Speaking English in Japan


When I went to Japan in mid-March, I had more occasion to speak English than usual.
(I am a Japanese but I speak French in Brussels.)

First I met Rob (Row) Eeckhout on the transit plane.
The Pro-wrestler just explained to me that "Pro-Wres" as we call it in Japan, does not mean
he earns his life as a wrestler.
So I asked him if he was training for an olympic, as "an amateur", but I was speaking the extreme!

It was nice to talk to someone as Brussels-Mouscou is three hours flight,
and I understood how a life of an sportive can get closer to the one of a musician:

training oneself and instructing the others during the week, and performing when invited!

In this photo, he is in green, looks as if just giving the blue some pain,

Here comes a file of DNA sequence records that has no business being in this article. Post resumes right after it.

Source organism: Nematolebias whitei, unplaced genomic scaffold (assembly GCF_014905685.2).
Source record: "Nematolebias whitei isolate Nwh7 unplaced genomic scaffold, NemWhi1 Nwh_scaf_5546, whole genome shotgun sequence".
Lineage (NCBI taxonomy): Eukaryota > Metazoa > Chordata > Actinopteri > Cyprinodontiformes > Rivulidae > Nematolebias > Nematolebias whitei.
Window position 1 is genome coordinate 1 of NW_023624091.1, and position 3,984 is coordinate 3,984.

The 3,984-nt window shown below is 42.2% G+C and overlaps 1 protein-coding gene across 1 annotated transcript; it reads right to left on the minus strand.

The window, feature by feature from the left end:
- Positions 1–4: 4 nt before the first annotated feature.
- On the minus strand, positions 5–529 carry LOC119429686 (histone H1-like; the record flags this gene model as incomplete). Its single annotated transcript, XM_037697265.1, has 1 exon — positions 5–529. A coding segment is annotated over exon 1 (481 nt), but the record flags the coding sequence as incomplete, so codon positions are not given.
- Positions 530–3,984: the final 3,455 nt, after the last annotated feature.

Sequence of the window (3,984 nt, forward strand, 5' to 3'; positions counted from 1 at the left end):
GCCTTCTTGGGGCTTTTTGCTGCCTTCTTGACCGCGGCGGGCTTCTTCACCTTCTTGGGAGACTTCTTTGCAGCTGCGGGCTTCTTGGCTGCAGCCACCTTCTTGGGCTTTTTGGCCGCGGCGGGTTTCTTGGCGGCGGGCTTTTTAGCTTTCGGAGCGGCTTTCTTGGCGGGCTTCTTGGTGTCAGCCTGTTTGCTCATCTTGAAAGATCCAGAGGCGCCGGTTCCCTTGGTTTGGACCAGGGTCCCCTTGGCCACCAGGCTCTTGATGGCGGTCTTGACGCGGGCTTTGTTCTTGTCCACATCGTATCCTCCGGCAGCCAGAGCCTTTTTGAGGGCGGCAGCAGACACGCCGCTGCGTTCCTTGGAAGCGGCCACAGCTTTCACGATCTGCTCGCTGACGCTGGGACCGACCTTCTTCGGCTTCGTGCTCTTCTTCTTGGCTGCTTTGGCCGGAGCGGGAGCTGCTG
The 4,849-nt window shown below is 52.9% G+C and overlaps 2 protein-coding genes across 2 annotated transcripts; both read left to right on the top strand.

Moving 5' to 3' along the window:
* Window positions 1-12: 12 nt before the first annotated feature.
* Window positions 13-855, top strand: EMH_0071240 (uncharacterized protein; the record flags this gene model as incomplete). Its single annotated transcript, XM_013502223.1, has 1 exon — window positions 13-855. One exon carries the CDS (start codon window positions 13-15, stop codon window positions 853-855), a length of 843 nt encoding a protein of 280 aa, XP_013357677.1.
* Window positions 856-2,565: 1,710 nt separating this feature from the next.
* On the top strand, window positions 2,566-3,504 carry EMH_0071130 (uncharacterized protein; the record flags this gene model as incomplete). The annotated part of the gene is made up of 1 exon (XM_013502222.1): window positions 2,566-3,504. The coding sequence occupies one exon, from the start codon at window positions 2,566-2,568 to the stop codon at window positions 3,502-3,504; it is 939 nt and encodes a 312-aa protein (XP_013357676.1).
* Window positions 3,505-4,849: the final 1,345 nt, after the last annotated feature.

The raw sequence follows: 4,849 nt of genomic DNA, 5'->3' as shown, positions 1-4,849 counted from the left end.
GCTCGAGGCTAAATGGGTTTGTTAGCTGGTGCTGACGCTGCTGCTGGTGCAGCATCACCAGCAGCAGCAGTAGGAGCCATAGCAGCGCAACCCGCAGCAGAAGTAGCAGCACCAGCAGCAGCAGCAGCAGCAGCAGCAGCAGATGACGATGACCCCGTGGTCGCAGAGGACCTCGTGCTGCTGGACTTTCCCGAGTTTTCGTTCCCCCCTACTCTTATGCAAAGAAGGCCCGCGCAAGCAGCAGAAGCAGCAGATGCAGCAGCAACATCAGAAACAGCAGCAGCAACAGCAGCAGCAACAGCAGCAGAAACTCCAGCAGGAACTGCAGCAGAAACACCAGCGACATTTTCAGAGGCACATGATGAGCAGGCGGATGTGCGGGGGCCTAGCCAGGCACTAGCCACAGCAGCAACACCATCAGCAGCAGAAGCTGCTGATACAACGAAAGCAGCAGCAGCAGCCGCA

in a kind of ... a beautiful performance!
(In the Shinjuku Face in Tokyo)


Thank you Rob for the grapefruit juice that you payed me in the airport of Moscow!
I hope you had a good time in Japan.

Second I travelled with Pam Philips-Burk accompanying my mother to Osaka.
On a mission in Japan and Hong Kong, of the ministry of the presbyterian church from the U.S.A.,
she visited my mother's Christian High school in the area near from Osaka Castle.
Exchanging with Pam, my mother and the director of the school Osaka Jyogakuin, Eiko Kato-Otani was
an inspiring experience, and looking back, very instructive.


Thank you Pam-san and Eiko-sensei for the great time!!

It was not only good to have learnt the language which allowed me to study music,
but English multiplies my chances for exchanging thoughts about what I have to sort out.

There is a lot in common, when it comes to human beings, whatever the language we speak!!

Above all, English language has only one YOU unlike "tu" and "vous" in French,
or polite verbs in Japanese.

It makes one "feel equal" to anyone, and "feel free" about what to speak.

I felt spontaneous during my trip, maybe because of that.

にほんブログ村 クラシックブログ 鍵盤楽器へ